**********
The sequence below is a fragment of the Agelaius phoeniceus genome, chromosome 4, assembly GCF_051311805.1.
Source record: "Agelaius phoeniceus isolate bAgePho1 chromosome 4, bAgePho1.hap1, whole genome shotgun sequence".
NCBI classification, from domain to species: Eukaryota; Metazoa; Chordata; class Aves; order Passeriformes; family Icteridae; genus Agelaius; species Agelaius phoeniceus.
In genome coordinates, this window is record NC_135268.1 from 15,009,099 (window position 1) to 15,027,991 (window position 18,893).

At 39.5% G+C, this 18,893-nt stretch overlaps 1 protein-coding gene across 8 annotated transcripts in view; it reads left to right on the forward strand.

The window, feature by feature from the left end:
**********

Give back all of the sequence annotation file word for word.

The sequence below is a fragment of the Agelaius phoeniceus genome, chromosome 4, assembly GCF_051311805.1.
Source record: "Agelaius phoeniceus isolate bAgePho1 chromosome 4, bAgePho1.hap1, whole genome shotgun sequence".
NCBI classification, from domain to species: Eukaryota; Metazoa; Chordata; class Aves; order Passeriformes; family Icteridae; genus Agelaius; species Agelaius phoeniceus.
In genome coordinates, this window is record NC_135268.1 from 15,009,099 (window position 1) to 15,027,991 (window position 18,893).

At 39.5% G+C, this 18,893-nt stretch overlaps 1 protein-coding gene across 8 annotated transcripts in view; it reads left to right on the forward strand.

The window, feature by feature from the left end: